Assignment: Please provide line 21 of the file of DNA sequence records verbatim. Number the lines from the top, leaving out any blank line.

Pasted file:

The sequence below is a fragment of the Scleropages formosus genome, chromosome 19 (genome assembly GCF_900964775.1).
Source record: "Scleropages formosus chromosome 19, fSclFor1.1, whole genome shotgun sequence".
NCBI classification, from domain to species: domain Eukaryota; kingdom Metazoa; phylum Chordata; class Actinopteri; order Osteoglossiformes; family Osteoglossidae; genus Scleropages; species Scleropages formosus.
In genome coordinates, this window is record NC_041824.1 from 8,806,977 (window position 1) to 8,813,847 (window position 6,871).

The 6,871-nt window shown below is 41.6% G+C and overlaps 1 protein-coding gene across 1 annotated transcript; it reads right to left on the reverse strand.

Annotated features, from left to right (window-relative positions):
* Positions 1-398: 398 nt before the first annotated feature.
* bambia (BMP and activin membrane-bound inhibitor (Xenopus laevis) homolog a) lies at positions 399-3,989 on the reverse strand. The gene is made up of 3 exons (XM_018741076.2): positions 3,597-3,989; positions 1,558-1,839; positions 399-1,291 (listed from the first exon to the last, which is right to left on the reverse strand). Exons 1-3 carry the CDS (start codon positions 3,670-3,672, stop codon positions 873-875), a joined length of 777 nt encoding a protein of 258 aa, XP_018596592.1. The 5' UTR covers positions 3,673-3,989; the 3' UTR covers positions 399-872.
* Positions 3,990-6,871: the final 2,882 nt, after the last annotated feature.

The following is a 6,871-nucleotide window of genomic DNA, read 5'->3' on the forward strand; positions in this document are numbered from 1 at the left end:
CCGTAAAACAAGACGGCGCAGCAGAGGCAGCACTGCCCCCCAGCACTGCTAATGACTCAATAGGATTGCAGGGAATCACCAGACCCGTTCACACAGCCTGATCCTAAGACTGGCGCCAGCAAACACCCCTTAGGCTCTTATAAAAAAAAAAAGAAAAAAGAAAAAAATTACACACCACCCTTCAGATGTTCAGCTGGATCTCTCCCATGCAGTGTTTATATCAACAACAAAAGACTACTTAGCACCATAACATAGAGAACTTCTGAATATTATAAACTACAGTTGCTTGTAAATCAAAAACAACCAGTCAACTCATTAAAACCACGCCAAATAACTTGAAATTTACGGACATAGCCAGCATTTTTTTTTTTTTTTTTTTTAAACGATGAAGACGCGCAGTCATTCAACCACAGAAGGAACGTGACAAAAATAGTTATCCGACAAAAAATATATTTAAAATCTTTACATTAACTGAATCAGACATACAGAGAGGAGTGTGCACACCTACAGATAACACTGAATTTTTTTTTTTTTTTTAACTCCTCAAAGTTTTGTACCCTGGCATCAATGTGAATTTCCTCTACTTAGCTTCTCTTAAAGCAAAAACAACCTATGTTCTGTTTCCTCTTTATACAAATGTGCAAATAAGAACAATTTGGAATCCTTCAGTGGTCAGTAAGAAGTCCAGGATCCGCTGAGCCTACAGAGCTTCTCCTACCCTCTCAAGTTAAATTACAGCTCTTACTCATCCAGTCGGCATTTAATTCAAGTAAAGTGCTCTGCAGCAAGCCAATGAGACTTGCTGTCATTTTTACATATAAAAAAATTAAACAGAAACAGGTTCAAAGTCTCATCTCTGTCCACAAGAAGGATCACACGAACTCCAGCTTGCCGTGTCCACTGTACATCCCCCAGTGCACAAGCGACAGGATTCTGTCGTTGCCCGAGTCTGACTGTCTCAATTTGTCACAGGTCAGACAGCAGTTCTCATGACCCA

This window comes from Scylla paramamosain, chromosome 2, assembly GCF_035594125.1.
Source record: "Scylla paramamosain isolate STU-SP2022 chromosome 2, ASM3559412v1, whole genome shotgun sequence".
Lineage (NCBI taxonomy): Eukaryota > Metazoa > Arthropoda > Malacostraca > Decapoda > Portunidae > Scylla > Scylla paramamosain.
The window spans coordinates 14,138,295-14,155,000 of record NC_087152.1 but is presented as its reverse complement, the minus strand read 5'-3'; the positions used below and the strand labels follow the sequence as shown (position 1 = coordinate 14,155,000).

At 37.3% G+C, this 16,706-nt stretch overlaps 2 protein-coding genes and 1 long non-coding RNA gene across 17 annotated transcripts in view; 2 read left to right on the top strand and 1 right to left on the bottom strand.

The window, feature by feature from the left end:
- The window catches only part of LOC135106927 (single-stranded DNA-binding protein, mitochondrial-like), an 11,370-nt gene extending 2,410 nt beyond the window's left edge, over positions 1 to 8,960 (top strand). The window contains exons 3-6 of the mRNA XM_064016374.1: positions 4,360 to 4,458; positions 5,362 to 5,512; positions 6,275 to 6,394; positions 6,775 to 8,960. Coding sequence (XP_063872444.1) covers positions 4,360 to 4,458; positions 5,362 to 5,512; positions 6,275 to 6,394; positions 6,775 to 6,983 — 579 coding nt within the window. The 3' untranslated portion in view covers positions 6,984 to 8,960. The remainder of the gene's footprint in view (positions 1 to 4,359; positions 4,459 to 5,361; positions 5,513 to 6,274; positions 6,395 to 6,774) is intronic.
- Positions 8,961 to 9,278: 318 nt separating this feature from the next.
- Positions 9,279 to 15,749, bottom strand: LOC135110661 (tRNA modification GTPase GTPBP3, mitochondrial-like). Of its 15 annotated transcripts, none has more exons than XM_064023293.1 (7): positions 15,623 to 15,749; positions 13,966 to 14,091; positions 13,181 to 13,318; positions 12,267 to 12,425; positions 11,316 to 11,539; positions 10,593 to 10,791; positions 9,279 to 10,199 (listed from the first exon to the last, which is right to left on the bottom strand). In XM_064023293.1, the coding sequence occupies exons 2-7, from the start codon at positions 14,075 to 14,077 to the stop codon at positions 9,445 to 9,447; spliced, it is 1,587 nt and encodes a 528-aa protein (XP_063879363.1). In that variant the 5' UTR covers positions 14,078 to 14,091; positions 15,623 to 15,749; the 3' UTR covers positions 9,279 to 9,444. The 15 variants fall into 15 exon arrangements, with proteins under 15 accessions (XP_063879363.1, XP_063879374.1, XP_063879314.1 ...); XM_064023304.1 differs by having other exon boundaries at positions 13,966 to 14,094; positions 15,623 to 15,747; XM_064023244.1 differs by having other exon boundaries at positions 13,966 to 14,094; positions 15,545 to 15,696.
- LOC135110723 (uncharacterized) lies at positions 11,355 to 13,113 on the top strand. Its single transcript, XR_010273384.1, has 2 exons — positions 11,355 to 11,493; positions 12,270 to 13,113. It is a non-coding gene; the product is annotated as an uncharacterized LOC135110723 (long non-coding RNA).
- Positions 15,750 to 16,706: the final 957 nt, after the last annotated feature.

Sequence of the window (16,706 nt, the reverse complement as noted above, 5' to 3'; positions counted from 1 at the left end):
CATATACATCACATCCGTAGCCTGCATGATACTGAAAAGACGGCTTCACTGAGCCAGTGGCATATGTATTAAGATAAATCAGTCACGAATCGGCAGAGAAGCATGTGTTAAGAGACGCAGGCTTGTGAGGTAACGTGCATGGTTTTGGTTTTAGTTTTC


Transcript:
- LOC135110723 (uncharacterized) lies at positions 11,355 to 13,113 on the top strand. Its single transcript, XR_010273384.1, has 2 exons — positions 11,355 to 11,493; positions 12,270 to 13,113. It is a non-coding gene; the product is annotated as an uncharacterized LOC135110723 (long non-coding RNA).